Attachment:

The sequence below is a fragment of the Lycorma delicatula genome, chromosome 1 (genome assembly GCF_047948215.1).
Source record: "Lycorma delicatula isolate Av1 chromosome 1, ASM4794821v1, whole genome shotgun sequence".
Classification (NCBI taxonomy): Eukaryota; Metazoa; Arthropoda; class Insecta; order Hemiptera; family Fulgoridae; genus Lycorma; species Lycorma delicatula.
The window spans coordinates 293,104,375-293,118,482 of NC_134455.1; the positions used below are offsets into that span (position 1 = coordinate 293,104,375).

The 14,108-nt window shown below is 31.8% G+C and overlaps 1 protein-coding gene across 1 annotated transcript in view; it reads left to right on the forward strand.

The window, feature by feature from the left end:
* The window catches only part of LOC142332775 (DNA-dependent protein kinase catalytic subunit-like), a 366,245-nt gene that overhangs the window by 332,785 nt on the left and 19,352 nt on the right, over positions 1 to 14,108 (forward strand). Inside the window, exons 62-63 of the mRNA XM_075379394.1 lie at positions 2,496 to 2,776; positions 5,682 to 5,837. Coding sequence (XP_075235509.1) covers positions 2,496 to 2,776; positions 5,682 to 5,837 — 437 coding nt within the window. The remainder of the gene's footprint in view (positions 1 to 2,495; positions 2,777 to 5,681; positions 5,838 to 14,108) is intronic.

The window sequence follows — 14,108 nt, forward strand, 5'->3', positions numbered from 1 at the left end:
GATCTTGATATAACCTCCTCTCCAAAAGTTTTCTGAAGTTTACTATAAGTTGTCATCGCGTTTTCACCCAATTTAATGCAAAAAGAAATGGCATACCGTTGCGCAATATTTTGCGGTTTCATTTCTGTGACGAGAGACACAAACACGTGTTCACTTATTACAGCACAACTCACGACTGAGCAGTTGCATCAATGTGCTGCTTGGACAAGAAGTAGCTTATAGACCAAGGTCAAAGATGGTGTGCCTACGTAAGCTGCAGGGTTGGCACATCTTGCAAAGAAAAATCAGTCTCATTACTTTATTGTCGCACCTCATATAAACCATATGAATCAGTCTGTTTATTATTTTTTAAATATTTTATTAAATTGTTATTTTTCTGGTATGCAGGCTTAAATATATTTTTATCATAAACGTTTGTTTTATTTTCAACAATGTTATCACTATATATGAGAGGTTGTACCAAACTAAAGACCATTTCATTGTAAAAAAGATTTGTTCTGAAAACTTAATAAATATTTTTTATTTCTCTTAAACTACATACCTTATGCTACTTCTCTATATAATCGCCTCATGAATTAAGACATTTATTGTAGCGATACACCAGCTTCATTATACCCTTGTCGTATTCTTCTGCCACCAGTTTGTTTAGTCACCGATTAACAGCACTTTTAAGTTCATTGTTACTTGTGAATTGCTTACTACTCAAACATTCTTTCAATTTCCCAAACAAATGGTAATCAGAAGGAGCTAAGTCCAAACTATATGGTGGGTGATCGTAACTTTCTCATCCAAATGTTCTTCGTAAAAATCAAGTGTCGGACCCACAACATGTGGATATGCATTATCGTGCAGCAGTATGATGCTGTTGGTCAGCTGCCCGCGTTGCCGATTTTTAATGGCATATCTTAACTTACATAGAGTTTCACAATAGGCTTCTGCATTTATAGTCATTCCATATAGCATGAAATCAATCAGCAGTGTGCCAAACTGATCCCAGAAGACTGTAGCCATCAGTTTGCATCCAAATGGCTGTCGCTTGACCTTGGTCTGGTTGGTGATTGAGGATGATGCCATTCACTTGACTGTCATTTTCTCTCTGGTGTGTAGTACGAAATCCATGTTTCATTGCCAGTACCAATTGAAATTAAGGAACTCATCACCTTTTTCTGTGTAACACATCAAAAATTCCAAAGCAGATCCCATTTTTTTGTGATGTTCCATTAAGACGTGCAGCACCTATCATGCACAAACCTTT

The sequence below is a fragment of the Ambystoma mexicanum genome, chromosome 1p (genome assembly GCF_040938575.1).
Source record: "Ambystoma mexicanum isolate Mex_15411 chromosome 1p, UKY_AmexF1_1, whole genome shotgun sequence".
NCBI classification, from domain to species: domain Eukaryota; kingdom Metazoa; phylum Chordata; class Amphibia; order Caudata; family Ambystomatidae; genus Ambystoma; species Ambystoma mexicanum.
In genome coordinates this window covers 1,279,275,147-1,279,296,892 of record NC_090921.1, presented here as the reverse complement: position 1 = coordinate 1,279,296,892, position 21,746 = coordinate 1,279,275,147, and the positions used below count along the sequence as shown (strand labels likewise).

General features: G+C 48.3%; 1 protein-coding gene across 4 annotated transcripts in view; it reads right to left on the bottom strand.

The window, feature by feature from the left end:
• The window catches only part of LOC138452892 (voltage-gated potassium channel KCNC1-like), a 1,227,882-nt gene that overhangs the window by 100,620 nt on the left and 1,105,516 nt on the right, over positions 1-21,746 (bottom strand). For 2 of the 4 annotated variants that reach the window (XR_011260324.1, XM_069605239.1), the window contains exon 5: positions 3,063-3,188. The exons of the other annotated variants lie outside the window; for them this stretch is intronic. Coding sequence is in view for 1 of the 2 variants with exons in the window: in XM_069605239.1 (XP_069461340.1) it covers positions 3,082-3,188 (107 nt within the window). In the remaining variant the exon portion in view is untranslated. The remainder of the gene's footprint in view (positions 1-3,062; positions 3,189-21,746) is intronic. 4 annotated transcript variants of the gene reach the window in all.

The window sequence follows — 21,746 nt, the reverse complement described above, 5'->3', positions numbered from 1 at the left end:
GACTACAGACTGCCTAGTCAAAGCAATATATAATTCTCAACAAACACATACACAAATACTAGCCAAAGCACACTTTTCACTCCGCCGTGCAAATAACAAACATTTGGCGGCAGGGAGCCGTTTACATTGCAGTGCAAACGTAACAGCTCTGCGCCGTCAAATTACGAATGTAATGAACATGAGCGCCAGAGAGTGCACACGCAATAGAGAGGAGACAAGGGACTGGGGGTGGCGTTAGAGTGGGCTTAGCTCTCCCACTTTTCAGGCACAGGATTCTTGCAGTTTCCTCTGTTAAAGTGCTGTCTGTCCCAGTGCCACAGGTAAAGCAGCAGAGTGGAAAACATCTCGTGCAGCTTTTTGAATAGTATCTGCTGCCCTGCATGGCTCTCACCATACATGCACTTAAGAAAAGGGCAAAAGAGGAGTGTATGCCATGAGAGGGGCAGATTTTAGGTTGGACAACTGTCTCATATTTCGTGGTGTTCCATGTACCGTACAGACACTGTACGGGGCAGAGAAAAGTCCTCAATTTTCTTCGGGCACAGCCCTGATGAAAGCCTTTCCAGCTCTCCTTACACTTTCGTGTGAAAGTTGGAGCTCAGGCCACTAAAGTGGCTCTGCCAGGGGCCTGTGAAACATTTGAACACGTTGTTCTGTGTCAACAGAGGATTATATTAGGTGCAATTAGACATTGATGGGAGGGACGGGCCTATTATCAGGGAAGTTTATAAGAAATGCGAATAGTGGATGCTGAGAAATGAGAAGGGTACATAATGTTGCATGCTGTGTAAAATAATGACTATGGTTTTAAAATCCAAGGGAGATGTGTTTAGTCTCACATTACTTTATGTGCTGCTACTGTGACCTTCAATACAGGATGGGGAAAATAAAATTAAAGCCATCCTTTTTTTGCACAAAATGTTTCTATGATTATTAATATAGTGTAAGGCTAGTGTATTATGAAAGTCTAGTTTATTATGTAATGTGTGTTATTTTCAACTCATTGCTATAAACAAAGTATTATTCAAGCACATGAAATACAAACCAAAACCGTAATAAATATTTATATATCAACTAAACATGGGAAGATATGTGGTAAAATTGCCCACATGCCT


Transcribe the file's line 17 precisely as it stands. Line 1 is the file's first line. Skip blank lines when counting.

The window sequence follows — 21,746 nt, the reverse complement described above, 5'->3', positions numbered from 1 at the left end: